Earth days getting longer due to Moon
Days on the Earth are getting longer, thanks to the movement of the Moon away from the planet, according to a study which found that 1.4 billion years ago a day lasted just over 18 hours.
The study, published in the journal Proceedings of the National Academy of Sciences, reconstructs the deep history of our planet's relationship to the Moon. It shows that 1.4 billion years ago, the Moon was closer and changed the way the Earth spun around its axis.
"As the Moon moves away, the Earth is like a spinning figure skater who slows down as they stretch their arms out," said Stephen Meyers, professor at the University of Wisconsin-Madison in the US.
It describes a tool, a statistical method, that links astronomical theory with geological observation (called astrochronology) to look back on Earth's geologic past, reconstruct the history of the solar system and understand ancient climate change as captured in the rock record.
"One of our ambitions was to use astrochronology to tell time in the most distant past, to develop very ancient geological time scales," Meyers said.
"We want to be able to study rocks that are billions of years old in a way that is comparable to how we study modern geologic processes," he said.
Earth's movement in space is influenced by the other astronomical bodies that exert force on it, like other planets and the Moon.
This helps determine variations in the Earth's rotation around and wobble on its axis, and in the orbit the Earth traces around the Sun.
These variations are collectively known as Milankovitch cycles and they determine where sunlight is distributed on Earth, which also means they determine Earth's climate rhythms.
Scientists have observed this climate rhythm in the rock record, spanning hundreds of millions of years.
However, going back further, on the scale of billions of years, has proved challenging because typical geologic means, like radioisotope dating, do not provide the precision needed to identify the cycles.
The solar system has many moving parts, including the other planets orbiting the sun. Small, initial variations in these moving parts can propagate into big changes millions of years later; this is solar system chaos, and trying to account for it can be like trying to trace the butterfly effect in reverse.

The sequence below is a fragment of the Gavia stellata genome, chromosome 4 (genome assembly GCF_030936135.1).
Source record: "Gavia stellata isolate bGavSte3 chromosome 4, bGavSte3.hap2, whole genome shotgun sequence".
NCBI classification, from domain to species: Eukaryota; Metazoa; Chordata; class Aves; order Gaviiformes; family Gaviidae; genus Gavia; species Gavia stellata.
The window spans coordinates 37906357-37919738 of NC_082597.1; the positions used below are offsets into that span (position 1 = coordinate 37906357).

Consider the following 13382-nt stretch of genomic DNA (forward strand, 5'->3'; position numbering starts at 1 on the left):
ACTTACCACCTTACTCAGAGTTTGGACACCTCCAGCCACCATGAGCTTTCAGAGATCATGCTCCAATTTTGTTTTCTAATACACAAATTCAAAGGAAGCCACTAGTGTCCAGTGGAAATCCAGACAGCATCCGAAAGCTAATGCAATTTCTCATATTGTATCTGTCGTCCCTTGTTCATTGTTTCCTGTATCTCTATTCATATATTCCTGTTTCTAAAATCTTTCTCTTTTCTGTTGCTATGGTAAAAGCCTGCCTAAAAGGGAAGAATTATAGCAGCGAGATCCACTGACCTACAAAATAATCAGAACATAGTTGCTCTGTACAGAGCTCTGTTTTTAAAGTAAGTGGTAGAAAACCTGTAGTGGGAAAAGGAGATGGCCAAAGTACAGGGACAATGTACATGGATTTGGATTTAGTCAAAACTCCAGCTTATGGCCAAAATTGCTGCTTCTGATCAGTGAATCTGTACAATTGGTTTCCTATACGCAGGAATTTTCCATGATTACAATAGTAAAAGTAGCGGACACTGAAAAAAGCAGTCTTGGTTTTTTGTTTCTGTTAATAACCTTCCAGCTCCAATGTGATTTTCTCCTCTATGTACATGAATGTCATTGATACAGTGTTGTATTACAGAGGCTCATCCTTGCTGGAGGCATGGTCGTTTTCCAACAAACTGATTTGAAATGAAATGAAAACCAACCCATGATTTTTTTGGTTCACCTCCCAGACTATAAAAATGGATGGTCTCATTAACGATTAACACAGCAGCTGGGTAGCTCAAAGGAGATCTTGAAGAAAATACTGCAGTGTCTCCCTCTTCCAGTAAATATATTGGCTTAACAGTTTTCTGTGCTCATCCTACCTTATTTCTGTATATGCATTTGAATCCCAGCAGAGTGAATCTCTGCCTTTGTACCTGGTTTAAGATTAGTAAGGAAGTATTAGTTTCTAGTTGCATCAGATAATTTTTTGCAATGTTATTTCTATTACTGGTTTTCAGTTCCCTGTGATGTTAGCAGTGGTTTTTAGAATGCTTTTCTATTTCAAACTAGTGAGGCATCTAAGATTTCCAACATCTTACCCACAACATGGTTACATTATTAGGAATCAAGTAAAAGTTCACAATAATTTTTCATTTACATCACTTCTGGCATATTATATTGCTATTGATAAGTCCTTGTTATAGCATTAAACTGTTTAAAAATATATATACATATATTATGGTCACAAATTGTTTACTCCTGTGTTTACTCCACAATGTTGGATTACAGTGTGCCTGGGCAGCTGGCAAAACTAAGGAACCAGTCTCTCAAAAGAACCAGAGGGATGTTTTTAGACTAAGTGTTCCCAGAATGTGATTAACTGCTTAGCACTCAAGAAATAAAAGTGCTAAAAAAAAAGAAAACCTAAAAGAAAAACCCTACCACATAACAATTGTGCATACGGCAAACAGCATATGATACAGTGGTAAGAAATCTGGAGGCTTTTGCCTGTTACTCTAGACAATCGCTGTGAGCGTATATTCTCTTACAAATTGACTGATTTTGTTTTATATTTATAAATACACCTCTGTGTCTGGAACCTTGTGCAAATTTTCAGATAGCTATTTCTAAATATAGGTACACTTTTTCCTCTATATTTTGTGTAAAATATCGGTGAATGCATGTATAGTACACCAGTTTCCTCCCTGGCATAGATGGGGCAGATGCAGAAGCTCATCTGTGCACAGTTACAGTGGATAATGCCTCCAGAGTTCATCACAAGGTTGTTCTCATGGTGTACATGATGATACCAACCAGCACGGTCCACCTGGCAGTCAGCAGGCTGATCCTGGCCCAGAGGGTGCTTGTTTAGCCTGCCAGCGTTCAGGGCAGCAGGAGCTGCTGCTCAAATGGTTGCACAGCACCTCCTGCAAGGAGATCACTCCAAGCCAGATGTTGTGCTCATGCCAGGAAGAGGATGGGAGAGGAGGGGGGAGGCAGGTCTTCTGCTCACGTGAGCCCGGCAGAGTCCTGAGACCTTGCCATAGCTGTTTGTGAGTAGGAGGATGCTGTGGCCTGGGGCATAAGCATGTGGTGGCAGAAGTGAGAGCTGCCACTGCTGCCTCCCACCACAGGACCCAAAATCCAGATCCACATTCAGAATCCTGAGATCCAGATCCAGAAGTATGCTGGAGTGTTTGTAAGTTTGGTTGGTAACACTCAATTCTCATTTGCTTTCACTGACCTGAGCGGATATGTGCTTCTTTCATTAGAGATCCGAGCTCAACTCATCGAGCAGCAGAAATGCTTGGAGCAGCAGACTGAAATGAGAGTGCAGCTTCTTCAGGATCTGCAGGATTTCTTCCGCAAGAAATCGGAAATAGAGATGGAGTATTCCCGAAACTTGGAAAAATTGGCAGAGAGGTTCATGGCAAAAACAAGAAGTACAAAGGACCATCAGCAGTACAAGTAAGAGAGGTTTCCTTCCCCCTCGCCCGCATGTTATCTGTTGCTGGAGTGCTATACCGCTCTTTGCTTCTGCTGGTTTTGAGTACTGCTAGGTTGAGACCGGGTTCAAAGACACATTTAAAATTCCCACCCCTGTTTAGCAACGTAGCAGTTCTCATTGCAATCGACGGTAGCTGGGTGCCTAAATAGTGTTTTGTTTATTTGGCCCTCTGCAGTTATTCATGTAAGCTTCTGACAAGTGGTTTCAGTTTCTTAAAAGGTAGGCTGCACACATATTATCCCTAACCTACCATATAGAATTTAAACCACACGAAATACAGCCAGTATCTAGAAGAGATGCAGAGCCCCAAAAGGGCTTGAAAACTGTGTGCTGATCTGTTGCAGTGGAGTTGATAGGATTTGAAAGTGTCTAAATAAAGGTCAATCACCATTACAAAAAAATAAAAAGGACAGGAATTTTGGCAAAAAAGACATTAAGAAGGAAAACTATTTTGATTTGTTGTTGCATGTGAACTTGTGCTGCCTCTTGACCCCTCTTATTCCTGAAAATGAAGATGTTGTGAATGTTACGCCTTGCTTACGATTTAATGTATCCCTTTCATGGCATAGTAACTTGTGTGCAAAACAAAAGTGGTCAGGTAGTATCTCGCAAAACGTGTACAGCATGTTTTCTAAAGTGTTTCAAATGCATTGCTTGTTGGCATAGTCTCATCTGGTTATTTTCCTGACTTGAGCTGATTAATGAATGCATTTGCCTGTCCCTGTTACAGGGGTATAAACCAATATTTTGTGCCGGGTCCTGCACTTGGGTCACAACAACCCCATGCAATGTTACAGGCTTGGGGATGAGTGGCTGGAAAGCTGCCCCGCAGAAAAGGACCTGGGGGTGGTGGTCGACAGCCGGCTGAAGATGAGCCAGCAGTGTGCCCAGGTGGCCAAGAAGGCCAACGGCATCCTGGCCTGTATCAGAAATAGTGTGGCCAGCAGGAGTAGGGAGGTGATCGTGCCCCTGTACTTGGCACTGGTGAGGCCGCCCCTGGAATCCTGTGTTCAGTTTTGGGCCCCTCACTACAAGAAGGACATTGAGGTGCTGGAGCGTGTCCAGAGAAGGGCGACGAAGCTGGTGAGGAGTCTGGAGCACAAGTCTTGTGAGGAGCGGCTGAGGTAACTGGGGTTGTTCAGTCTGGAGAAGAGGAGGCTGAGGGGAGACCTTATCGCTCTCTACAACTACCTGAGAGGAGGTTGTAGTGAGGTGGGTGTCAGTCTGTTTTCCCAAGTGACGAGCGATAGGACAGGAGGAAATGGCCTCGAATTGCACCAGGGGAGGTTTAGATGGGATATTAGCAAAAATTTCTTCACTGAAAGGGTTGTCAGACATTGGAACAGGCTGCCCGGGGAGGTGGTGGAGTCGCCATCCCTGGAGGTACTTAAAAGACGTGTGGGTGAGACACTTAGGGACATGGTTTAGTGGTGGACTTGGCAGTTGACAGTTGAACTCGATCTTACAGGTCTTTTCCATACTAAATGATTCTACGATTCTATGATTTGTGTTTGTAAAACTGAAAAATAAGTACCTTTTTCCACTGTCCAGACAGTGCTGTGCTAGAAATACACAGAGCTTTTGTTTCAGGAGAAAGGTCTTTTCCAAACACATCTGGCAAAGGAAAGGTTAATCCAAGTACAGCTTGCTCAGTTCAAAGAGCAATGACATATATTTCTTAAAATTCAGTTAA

Researchers combined a statistical method that Meyers developed in 2015 to deal with uncertainty across time - called TimeOpt - with astronomical theory, geologic data and a sophisticated statistical approach called Bayesian inversion that allows them to get a better handle on the uncertainty of a study system.
They then tested the approach, which they call TimeOptMCMC, on two stratigraphic rock layers: the 1.4 billion-year-old Xiamaling Formation from Northern China and a 55 million-year-old record from Walvis Ridge, in the southern Atlantic Ocean.
With the approach, they could reliably assess from layers of rock in the geologic record variations in the direction of the axis of rotation of Earth and the shape of its orbit both in more recent time and in deep time, while also addressing uncertainty.
They were also able to determine the length of day and the distance between the Earth and the Moon.
Now famous people can use Facebook Pages to raise funds
San Francisco :
Facebook has just announced a slew of measures to make fundraising on its platform easier including an initiative to allow brands and public figures to use their Facebook Pages to raise money for nonprofit causes.
"Brands and public figures use their Facebook Pages to connect with followers and fans, and now they can rally support around nonprofits as well," Facebook said in a statement.
The social network now also allows people to invite friends to manage a fundraiser together, helping to expand their network of supporters.
"Just like you can add a co-admin or moderator to a Facebook Group or a co-host to your Facebook Event, you can now add up to three friends to be organisers of your fundraiser to help you manage it and rally more supporters to reach your fundraising goals," Facebook said.
Nonprofits can now also start fundraisers on their Pages for their own causes, it said.
"Each of these new features is aimed to help nonprofits raise more from their supporters through Facebook Fundraisers, and we'll continue to work on tools to make fundraisers even more meaningful," the statement added.
15,000 lightning strikes recorded in 4 hours across Britain
Around 15,000 lightning strikes were recorded in four hours across Britain, the BBC Weather said on Sunday.
Many people got out their cameras to photograph and video the electrical storm on Saturday, which was called “utterly insane” and “like being under a strobe light”.
Others remarked that they had “never seen a storm quite like this” and said the flashes were “stunning”.
The lightning strikes were followed by thunderstorms and torrential rains.
The thunderstorms swept northwards across the south of England, the Midlands and Wales and are expected to continue throughout Sunday and continue into the early hours of Monday, according to the Met Office.